Sunday, 21 February 2016

Death of an Unknown Hawker

The identity of a man who was robbed and later found dead in a ditch with head injuries was never discovered, while a man charged in relation to his death was acquitted.

On the evening of 24th September 1864 a man carrying a bundle under his arm entered the Eagle & Child public house on the turnpike road in Huyton. A number of carters were presented and he offered combs for sale, three of which were bought. He stayed for three glasses of ale then left and took the road in the direction of Liverpool.

Nobody can be sure what happened as the man walked along the road, but at 630pm he called at the home of Catherine Ashton and asked if she had seen any boys wearing white smocks, as he had been robbed of twelve shillings. A passing girl named Jane Bulfield said she knew they were two brothers, but refused to give him their names even when offered half a guinea, a handsome sum back then.

Half an hour the man was seen being chased by a man named Thomas Roughsedge  near the Farmers Arms. When Roughsedge caught him he struck him and the man fell down, staying on the ground as his attacker made off. At 8pm police arrived and found that the man was dead, but Roughsedge, a farm labourer, was not apprehended until the Monday night at Horn Smithies off Stockbridge Lane.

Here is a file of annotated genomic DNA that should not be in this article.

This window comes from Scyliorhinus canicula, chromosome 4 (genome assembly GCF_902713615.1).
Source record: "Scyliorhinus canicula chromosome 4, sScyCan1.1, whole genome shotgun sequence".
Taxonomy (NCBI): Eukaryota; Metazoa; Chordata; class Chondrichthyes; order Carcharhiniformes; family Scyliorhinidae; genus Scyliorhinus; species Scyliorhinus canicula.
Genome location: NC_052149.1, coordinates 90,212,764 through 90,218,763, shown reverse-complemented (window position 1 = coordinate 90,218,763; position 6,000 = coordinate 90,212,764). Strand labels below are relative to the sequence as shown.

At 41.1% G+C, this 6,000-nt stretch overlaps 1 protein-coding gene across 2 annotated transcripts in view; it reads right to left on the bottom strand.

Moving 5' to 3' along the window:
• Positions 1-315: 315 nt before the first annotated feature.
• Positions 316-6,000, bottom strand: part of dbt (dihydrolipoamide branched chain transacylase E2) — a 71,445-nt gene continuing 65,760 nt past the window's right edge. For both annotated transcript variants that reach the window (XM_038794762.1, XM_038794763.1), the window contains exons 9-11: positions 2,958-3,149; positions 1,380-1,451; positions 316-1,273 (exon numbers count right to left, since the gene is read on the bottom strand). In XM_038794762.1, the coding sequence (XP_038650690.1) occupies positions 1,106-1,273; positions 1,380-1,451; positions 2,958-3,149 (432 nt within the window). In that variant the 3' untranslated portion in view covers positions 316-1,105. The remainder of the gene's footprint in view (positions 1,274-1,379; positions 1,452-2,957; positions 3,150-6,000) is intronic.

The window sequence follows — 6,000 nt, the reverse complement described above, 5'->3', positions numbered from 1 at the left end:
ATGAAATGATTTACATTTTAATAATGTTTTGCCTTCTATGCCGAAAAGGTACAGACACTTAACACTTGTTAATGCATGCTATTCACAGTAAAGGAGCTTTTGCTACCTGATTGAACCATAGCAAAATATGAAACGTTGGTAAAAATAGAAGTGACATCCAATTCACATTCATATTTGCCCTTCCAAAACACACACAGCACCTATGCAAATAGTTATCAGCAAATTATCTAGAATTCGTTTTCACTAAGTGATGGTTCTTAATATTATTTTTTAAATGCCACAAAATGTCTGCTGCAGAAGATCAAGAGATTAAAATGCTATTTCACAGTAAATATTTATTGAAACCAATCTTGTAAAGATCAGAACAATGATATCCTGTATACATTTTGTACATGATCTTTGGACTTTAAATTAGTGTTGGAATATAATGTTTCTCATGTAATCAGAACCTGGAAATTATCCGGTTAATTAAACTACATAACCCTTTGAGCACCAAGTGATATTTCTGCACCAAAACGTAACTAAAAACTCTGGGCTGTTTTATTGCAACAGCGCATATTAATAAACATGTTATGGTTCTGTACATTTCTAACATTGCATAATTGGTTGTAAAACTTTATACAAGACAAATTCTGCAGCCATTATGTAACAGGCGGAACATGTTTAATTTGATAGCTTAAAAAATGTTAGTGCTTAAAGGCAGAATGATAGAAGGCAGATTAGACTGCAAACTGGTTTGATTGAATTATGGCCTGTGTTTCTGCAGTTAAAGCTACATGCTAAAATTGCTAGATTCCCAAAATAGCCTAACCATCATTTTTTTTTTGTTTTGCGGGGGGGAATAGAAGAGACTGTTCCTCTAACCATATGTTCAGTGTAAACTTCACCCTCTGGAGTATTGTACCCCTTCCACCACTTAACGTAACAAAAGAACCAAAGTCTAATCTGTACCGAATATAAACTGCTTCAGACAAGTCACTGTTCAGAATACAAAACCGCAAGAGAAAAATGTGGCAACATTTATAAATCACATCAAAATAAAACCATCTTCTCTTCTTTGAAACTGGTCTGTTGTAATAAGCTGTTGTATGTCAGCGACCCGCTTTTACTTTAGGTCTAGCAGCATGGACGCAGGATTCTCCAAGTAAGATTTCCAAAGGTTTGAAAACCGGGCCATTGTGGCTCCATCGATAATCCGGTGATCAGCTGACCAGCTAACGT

At the inquest at the Knotty Ash hotel a lady named Ellen Woods said she saw Roughsedge quarreling with a man who had a bundle under his arm and both then separately made off towards Liverpool. She didn't see any blows traded, but did see the unknown man make offensive gestures. Ralph Elsby, who had seen Roughsedge strike the man near the Farmers Arms, deposed as to what he had seen. 

In summing up the coroner Mr Driffield said provocation hadn't been proven but neither could it be certain that Roughsedge intended to cause serious harm. As such, he suggested that the jury should instead consider a manslaughter verdict, which they did. Roughsedge was formally charged and appeared at the magistrates for committal, where he was granted bail.

The following March Roughsedge, described by the Liverpool Mail as 'a respectable looking aged man' appeared at the Liverpool assizes. He acknowledged that he 'slapped' the deceased, whose identity still hadn't been established, but that it was down to insulting remarks being made. 

Dr Glazebrook of West Derby, who had carried out the post mortem, described the dead man's brain as in a diseased state though intemperance and said that excitement other than the blow may have caused death. Given this evidence, the jury returned a verdict of not guilty and Roughsedge was freed.

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